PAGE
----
Joe Bonamassa | Brighton Centre | 30 October 2015

You often hear people say that guitar music is dead. It’s a little like saying black will go out of fashion, for whatever genre of music is most popular at any particular time, the truth is a lot of people love theirs to be filled with guitars. That Joe Bonamassa can play two nights at the Brighton Centre bears testimony to the fact. Indeed, it’s a rarity for any act to play more than one night. And this wasn’t the first time Bonamassa has done it.

Billed as the guitar event of the year, that kind of hyperbole is at odds with the man himself. On the first of those two nights, he was about as reserved and conservative as any guitar hero could get. Wearing a suit and open neck shirt, Bonamassa couldn’t have looked less like a rock star if he tried. His only concession was wearing shades.

His stage set up was also decidedly old school. A silk curtain was the backdrop and the stage was filled with artifacts from the past: rows of vintage speakers, two band stands bearing the initials JB and a battered looking Hammond organ.

With no support act or intermission, we were in for a long evening, one that got underway in total darkness with a voice of god apologising that tonight’s One Direction concert has been cancelled. Of course, in just about every way possible, what followed was the antithesis of a 1D gig.

There was no big entrance and no attempt at making a big impression. In fact there were no bells and whistles at all. And there were no screaming fans. Instead we got six guys making music. To be honest, at first it all seemed a little underwhelming. Indeed, the seated audience remained in their chairs throughout.

Without any visual embellishments and with Joe saying nothing between songs, it was left to the music to do the talking. And, it has to be said, the longer it went on, the better it got. There’s no doubting Bonamassa’s prowess on guitar, but something equally impressive about him is his generosity: he gives the other musicians onstage plenty of opportunity to show their skills. That his band consist of the same players who featured on his last studio album Different Shade Of Blue meant there was a genuine feeling of camaraderie onstage.

The twin horns of Lee Thornberg on trumpet and Paulie Cerra on sax were employed on nearly every track and added a rich texture and oomph to the sound. As did the band’s ‘new boy’, 75-year-old Reece Wynans. Playing honky tonk style piano and Hammond organ, there were times when he almost stole the show. In particular, the tone of his grand piano was just about perfect, props to Bonamassa’s sound engineer for the above average sound quality. This was best exemplified by the superb drumming of Anton Fig. Not loud, just perfectly mic’d and balanced. Equally subtle and equally impressive was bassist Michael Rhodes, Surrounding yourself with virtuoso players is a trait of all great musicians and these guys were on point all evening.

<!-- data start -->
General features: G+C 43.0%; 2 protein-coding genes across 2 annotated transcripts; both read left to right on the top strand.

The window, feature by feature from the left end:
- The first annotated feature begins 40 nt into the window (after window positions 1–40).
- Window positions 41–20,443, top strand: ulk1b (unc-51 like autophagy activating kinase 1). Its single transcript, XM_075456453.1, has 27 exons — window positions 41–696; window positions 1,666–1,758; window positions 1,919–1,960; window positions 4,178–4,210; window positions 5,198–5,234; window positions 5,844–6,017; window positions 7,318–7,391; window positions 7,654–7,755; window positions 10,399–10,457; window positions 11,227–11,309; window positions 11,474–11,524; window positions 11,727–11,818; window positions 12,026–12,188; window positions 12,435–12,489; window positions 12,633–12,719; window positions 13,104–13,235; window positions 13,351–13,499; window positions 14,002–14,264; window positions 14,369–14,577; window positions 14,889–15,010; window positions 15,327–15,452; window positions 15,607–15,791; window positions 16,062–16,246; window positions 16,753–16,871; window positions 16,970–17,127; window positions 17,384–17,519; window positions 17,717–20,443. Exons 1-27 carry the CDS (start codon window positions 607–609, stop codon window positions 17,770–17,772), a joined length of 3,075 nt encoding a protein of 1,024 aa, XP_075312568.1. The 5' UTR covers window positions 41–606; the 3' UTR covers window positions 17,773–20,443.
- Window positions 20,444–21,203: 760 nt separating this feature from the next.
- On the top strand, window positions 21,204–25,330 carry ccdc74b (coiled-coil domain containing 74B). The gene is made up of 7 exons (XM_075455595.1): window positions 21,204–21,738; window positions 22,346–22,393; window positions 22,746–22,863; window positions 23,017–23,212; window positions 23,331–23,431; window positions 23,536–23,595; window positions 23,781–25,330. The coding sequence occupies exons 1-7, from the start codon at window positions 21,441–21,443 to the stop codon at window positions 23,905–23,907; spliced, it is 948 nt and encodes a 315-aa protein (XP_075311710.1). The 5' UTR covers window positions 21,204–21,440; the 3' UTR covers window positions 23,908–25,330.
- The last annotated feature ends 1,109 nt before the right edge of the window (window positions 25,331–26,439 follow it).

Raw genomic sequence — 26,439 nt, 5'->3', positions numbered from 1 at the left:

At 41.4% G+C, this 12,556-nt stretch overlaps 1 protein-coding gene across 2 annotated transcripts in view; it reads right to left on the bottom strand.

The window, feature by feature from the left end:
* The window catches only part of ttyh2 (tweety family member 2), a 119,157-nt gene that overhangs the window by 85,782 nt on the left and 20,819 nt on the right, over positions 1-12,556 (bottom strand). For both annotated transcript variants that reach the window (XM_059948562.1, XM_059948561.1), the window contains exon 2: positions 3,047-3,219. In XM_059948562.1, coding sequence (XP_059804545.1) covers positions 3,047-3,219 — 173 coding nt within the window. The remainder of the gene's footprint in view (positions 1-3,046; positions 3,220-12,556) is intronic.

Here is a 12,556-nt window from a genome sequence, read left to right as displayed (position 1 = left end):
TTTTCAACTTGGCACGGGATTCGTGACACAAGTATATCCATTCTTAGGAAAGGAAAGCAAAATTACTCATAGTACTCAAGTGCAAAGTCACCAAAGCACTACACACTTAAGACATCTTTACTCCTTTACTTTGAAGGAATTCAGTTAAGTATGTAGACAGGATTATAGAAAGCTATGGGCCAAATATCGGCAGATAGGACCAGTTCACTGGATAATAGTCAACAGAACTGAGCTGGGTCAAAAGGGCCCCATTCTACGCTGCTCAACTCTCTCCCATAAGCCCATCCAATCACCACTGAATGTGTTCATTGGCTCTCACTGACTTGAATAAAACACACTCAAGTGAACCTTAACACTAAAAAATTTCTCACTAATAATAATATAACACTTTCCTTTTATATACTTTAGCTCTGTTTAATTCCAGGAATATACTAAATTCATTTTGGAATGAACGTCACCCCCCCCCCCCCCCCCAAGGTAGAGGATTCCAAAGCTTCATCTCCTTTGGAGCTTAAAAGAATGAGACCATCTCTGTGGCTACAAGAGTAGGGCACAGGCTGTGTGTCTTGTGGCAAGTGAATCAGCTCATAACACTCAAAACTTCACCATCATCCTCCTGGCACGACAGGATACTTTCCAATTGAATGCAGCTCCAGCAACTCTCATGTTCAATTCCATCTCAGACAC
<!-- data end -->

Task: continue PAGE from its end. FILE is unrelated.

Bonamassa himself, it transpires, was somewhat below par, indeed, illness had forced him to cancel the previous night’s show in Bournemouth and he confessed to be “pumped full of chemicals.” He may have been highly medicated, but had he not said so, no one would have known as it didn’t seem to affect his singing or his playing. Indeed, he played for over two hours solid, with hardly a break between songs. Only when he turned around and you saw that the back of his suit jacket was soaking wet, would you have thought something might be wrong.

Musically, it was all about the blues and not surprisingly, the songs tended to feature extended guitar solos. Initially. to my ears at least, many of them sounded pretty similar, but we got more variety as the show went on. Where the opening section could have done with more light and shade, we started to get ejust that towards the end. Indeed, we also got to witness what is undoubtedly the quietest solo I’ve ever heard. It was so quiet you could barely hear it above the breathing of the audience. And then, in that very same song, we got another of those blistering Bonamassa solos.

Starting with a gorgeous Pelham blue Gibson with his name written in mother of pearl on the neck, Joe played quite a few different guitars from his huge collection (apparently, he owns over 130!) Whether it was a vintage Les Paul or a 60s Strat, the tone he got from them was superb. With no real ‘hits’ in the 15 song set, the ones that stood out were those that sounded a little different from the others. And of those, perhaps the best three were the last three beginning with the swinging Love Ain’t A Love Song, the mournfully atmospheric ballad Sloe Gin and the penultimate track, the epic blues rocker The Ballad of John Henry. Here the twin horns and Hammond organ provided a wall of sound, while Bonamassa’s blistering playing was mightily impressive.

He may not be the most cutting edge musician and he’s certainly not breaking any new ground, but almost single-handedly, he’s keeping the blues alive. And that’s something we should all applaud him for and be very happy about!

Words: Gary Marlowe

Photo: Images Out Of The Ordinary

Follow Joe at @JBONAMASSA

Joe’s latest album ‘Live at Radio City Music Hall’ is available now

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